“American Seafood: Heritage, Culture & Cookery from Sea to Shining Sea,” is a huge (520 pages) and encyclopedic book. It’s the latest work, the seventh, from the indefatigable Barton Seaver, sustainable seafood expert, chef, South Freeport resident and frequent writer of exhaustive books.

This one opens with several essays about such things as “The Character of Fishermen” (“But at the core of fishermen’s character is a deep understanding of nature, as well as great pride and joy that they provide food for our nation through their physical labors”) and “The Hand of Man in a Dynamic Environment” (“Bounty must no longer be measured by what we can take from the oceans, but rather by what the oceans can afford to give us”).

But the bulk of the book is given over to Seaver’s “Complete Catalog of American Seafood,” which ranges from A (abalone) to Z. Well, not quite Z; the last fish he details is wreckfish.

In between, we get to know Alfonso squirrelfish, Spanish grunts, Mola molas, Dolly Vardens and hundreds of others in listings that are a mix of reference work, cookbook and personal guide. It’s a book for dipping into, not reading straight through; it goes wide, not deep. In entries that run from just a few paragraphs to more than a dozen pages, readers learn the biology and behavior, family and history of each fish (and its fisheries).

If the reader tires of taking in fish facts, she can page through the many fascinating archive photos and reprints of vintage posters, postcards and advertisements.

Seaver also talks with readers about how to cook and eat American fish, and he describes their qualities. Writing on smelt, for, example, he notes, “The conditions necessary to fish for smelt are harsh, but the fish themselves are really quite tame in terms of their culinary profile – that is, they don’t challenge with an overly robust flavor the way anchovies do, but they are chockful of personality all their own.”

Seaver has a lot to say about lobster (as it should be). We’ve excerpted just a fraction of that entry, which concerns Seaver’s opinion on soft-shell vs. hard-shell lobsters. The latter are more valuable, so much so that researchers are collaborating to toughen up lobster shells in hopes of bringing Maine lobstermen, who generally fish for soft shells, a higher return. But Seaver, who ran a highly touted seafood restaurant in Washington, D.C., before he moved to Maine, is a fan of the former. Here’s why, as he writes in “American Seafood”:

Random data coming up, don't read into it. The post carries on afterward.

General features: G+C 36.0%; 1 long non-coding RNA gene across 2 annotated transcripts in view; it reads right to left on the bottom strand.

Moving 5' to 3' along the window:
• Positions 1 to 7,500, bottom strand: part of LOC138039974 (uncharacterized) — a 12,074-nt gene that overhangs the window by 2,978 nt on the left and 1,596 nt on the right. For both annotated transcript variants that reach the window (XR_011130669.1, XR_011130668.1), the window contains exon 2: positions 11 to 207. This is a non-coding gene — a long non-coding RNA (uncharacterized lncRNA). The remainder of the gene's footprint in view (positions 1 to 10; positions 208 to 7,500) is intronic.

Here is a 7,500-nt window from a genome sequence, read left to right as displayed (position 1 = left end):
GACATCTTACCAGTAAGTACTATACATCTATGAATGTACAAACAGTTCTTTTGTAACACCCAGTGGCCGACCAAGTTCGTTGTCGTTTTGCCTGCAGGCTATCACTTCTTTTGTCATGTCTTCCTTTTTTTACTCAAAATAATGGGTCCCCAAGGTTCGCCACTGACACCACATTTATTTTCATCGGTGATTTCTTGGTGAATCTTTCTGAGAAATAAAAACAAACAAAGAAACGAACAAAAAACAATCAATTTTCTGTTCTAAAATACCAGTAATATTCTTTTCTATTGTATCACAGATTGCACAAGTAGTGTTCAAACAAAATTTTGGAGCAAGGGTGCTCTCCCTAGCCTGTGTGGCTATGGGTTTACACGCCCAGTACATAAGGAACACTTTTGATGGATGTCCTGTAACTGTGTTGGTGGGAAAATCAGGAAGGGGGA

“When a lobster sheds its shell, its flavor and texture profile changes as its system is busy building and hardening its new protective armor. As it builds this larger shell, its body is not quite big enough to fill it out, and so it takes in seawater to fill the gap, and this has led to a great deal of heated debate and consternation among those who consider themselves authorities. Commonly lobsters are broken into two categories, new shells (those recently shed), also known regionally as soft shells or shedders, and hard shells (those that have occupied their current shell for a time). Hard shells are quite packed with meat, as the animal has grown and is pressing against its current confines before it sheds to continue its growth. The new-shell lobsters do not yield as much meat and, when cracked open, release seawater from inside. Many chefs and consumers are turned off by this, but I believe a new-shell lobster is at its peak. Taking on that sea brine helps to season the meat, and during cooking the more porous new shell releases some of its spirit into this liquid, thus infusing the meat further with rich lobster flavor. And as for the liquid itself, there can be made no better lobster broth or stock than the pure essence that comes from within. I think of it like an oyster – no one would think to open an oyster and pour off the unctuous salty brine surrounding the plump morsel. Indeed, the oyster’s liquor is one of its best assets. New shells are also quite a bit easier to clean, as often nothing more than a strong set of hands is needed to crack the shells. But for all my championing of new shells, there are legendary chefs whom I look up to and greatly admire who wouldn’t waste a second telling me how ignorant and wrong I am in this matter.

“Regardless of this professional, and perhaps personal, disagreement, the bottom line is you simply cannot go wrong with lobster any which way it comes.”

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